With the mandrel 16 and tubular member 20 in unlocked relation, as shown in FIG. 1, raising or lowering of the coiled tubing T by the Injector Head E extends or telescopes, respectively, the mandrel or rotator 16 relative to the rotatable member 20 which rotates member 20 relative to the non-rotatable rotator or mandrel 16 and to the coiled tubing T connected to mandrel 16. This rotation changes the orientation of the bent sub, motor and drill bit to that dictated by the amount as calculated by the steering operator at the earth's surface from the the information relayed to the earth's surface by the instrumentation associated with the down hole assembly as being necessary to properly orient the bent sub, down hole motor and drill bit to drill the well bore into the target area.
It is then necessary to actuate the lock, referred to generally at 25 to releasably lock the mandrel 16 and tubular member 20 in their oriented relation to maintain the orientation during the subsequent drilling operation. The lock 25 includes piston means referred to generally at 24 which piston means has slip means referred to generally at 21 integrally formed thereon or secured thereon. Piston means 24 includes piston 26 having seals 27 and 27a for sealing between the piston and the inner surface of bore 20a and between the piston and the extension 16c, respectively, and in the form shown they are on the piston 26. A first shoulder 23 formed on the member 20 projects into the bore 20a as shown in FIG. 2 and this shoulder supports piston 26. An opening 23a extends longitudinally through the portion of the member 20 on which shoulder 23 is formed and the extension 16c extends there through and through an opening in the piston 26 as shown in the FIG. 2 form. The slip means 21 includes arms 28 extending from piston 26 with slip segments 29 on the arms 28. A second shoulder 30 in bore 20a is spaced longitudinally from first shoulder 23 and an opening 30a is provided in the second shoulder, as shown, for receiving extension 16c therethrough. An annular tapered surface portion 30b is formed in the opening 30a adjacent the second shoulder 30 for receiving the slip segments 29 as will be described. A spring 31 extends between the first shoulder 23 and the piston 26 to normally maintain slip means 21 in spaced relation to surface portion 34 and unlocked to assist in maintaining the mandrel 16 and the member 20 from prematurely engaging.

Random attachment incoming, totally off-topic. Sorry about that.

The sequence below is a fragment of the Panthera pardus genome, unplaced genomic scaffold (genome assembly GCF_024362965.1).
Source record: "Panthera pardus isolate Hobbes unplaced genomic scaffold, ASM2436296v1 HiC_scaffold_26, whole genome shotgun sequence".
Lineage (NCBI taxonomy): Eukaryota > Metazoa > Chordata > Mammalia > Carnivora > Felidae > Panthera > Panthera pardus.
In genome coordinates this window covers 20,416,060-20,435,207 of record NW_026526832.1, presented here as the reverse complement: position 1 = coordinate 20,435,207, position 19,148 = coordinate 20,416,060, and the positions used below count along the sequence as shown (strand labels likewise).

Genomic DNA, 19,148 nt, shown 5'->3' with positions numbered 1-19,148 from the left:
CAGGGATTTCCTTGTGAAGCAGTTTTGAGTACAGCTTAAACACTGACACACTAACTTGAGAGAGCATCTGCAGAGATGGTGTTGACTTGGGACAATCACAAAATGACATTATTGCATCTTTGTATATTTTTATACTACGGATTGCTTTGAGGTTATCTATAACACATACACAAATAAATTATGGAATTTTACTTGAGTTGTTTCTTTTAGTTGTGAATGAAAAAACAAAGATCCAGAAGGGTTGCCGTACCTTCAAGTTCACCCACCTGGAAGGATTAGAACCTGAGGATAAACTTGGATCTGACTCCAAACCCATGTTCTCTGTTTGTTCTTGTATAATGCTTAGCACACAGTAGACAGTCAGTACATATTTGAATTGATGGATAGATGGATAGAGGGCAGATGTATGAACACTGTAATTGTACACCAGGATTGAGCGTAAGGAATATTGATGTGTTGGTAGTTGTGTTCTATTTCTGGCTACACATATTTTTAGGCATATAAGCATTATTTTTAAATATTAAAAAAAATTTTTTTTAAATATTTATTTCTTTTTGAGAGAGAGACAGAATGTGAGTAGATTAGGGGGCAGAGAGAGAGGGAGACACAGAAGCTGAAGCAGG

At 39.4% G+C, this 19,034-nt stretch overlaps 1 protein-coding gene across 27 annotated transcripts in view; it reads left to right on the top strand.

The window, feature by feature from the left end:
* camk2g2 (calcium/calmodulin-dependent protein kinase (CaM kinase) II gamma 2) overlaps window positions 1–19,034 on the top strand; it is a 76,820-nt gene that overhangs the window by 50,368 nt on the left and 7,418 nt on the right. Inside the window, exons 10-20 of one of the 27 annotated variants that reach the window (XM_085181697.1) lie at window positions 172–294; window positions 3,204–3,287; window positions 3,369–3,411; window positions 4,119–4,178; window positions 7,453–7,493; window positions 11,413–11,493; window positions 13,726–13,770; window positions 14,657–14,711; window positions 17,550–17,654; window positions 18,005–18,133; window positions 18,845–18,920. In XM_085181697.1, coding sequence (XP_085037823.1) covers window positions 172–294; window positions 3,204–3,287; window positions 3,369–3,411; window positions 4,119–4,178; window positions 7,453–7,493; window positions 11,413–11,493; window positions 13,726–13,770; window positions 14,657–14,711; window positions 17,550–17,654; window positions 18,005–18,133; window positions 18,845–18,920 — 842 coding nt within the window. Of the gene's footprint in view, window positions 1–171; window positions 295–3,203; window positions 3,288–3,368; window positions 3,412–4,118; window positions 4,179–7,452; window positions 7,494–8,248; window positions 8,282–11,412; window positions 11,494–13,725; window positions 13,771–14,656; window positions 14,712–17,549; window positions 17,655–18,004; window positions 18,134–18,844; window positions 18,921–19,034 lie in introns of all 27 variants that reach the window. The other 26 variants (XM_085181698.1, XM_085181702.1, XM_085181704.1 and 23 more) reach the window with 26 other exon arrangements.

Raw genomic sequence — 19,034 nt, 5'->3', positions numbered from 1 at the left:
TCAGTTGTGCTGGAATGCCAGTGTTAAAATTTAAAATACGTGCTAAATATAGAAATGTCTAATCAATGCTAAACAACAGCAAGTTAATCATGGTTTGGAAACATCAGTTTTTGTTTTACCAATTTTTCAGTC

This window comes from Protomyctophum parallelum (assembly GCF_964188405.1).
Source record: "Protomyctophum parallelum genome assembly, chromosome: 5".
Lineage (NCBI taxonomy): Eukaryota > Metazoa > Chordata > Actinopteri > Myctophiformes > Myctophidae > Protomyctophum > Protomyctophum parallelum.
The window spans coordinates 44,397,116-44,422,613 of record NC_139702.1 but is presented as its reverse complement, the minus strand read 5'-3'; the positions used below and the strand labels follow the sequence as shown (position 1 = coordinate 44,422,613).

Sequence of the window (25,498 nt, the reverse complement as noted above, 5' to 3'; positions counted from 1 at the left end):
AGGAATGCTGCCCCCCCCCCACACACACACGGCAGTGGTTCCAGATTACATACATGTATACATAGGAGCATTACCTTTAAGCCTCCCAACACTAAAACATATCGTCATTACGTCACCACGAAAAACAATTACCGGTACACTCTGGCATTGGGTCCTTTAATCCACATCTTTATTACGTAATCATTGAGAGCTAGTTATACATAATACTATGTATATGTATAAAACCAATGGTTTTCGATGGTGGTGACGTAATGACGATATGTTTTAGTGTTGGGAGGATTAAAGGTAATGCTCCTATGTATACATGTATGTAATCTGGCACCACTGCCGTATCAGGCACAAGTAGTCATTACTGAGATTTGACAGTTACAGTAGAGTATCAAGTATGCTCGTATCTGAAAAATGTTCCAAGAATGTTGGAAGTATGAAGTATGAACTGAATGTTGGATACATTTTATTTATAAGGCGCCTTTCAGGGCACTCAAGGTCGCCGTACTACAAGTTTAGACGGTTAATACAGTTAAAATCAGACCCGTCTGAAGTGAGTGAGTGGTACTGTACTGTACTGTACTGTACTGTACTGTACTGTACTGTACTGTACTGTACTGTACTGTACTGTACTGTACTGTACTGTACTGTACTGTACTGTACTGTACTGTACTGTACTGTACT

Increasing fluid pressure and volume in the coiled tubing causes it to act through the opening 34 in the centralizer 16d on extension 16c and through the opening 23a in first shoulder 23 to move piston 26 upwardly and collapse the spring 31 so that one side surface 31a of the arcuate slip segments 29 engages the annular tapered surface 30b on member 20 and another side surface 32 of the slip segments engage the outer surface of the extension 16c of the mandrel, as best illustrated in FIG. 3. This locks the mandrel 16 and rotatable member 20 in their relatively rotated, or oriented position during drilling operations. Drilling operations may then be initiated by supplying sufficient fluid pressure and volume through the coiled tubing, the mandrel 16, member 20 and the balance of the bottom hole assembly to impart rotation to the down hole motor 11 and the drill bit 13 in a manner well known to those skilled in the art to drill the well bore.
Drilling operations may be interrupted periodically such as, by way of example only, every 30 feet, and instrument readings taken and relayed to the earth's surface for calculation to see if further orientation of the bent sub, down hole motor and drill bit is required to assure that the target area will be hit by the well bore being drilled by the drill bit.
Since mandrel 16 member 20 are locked together when in a desired oriented position as illustrated in FIG. 3, lock 25 must be released and the orienting tool manipulated, if necessary, as will be described to assist the spring 31 in releasing slip segments 29 from the mandrel 16 and member 20. Longitudinal movement can then occur between mandrel 16 and member 20 to enable the mandrel 16 to effect further rotation of the member 20 by longitudinal movement of the coil tubing and mandrel 16 to effect rotation of the bottom hole assembly to reorient the bent sub, down hole motor and drill bit to steer the down hole motor and drill bit to drill the well bore in the direction desired.